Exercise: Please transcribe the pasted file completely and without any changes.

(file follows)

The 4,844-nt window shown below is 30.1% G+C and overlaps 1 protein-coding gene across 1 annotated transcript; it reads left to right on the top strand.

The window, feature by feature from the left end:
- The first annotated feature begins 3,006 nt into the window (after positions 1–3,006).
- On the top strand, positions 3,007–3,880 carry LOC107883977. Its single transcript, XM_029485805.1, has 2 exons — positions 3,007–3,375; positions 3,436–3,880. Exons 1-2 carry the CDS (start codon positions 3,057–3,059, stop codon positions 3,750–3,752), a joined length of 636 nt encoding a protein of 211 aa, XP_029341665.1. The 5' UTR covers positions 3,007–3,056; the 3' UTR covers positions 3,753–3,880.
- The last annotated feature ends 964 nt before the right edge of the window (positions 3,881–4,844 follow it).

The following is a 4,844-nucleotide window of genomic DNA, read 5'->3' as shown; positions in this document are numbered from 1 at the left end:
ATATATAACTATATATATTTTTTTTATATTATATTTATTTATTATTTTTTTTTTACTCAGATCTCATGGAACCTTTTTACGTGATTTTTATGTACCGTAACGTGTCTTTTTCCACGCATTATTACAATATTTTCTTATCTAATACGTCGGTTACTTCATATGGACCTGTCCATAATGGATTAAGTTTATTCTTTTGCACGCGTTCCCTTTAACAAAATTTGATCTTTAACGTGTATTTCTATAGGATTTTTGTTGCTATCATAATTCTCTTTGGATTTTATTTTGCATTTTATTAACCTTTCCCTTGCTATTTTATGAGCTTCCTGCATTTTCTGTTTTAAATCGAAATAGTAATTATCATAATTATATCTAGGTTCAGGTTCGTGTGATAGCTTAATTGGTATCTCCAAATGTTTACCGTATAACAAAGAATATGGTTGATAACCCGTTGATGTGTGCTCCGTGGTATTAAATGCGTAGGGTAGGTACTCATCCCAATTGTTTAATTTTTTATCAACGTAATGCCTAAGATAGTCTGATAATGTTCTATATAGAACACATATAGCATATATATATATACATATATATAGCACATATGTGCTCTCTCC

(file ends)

The 4,844-nt window shown below is 30.1% G+C and overlaps 1 protein-coding gene across 1 annotated transcript; it reads left to right on the top strand.

The window, feature by feature from the left end:
- The first annotated feature begins 3,006 nt into the window (after positions 1–3,006).
- On the top strand, positions 3,007–3,880 carry LOC107883977. Its single transcript, XM_029485805.1, has 2 exons — positions 3,007–3,375; positions 3,436–3,880. Exons 1-2 carry the CDS (start codon positions 3,057–3,059, stop codon positions 3,750–3,752), a joined length of 636 nt encoding a protein of 211 aa, XP_029341665.1. The 5' UTR covers positions 3,007–3,056; the 3' UTR covers positions 3,753–3,880.
- The last annotated feature ends 964 nt before the right edge of the window (positions 3,881–4,844 follow it).

The following is a 4,844-nucleotide window of genomic DNA, read 5'->3' as shown; positions in this document are numbered from 1 at the left end:
ATATATAACTATATATATTTTTTTTATATTATATTTATTTATTATTTTTTTTTTACTCAGATCTCATGGAACCTTTTTACGTGATTTTTATGTACCGTAACGTGTCTTTTTCCACGCATTATTACAATATTTTCTTATCTAATACGTCGGTTACTTCATATGGACCTGTCCATAATGGATTAAGTTTATTCTTTTGCACGCGTTCCCTTTAACAAAATTTGATCTTTAACGTGTATTTCTATAGGATTTTTGTTGCTATCATAATTCTCTTTGGATTTTATTTTGCATTTTATTAACCTTTCCCTTGCTATTTTATGAGCTTCCTGCATTTTCTGTTTTAAATCGAAATAGTAATTATCATAATTATATCTAGGTTCAGGTTCGTGTGATAGCTTAATTGGTATCTCCAAATGTTTACCGTATAACAAAGAATATGGTTGATAACCCGTTGATGTGTGCTCCGTGGTATTAAATGCGTAGGGTAGGTACTCATCCCAATTGTTTAATTTTTTATCAACGTAATGCCTAAGATAGTCTGATAATGTTCTATATAGAACACATATAGCATATATATATATACATATATATAGCACATATGTGCTCTCTCC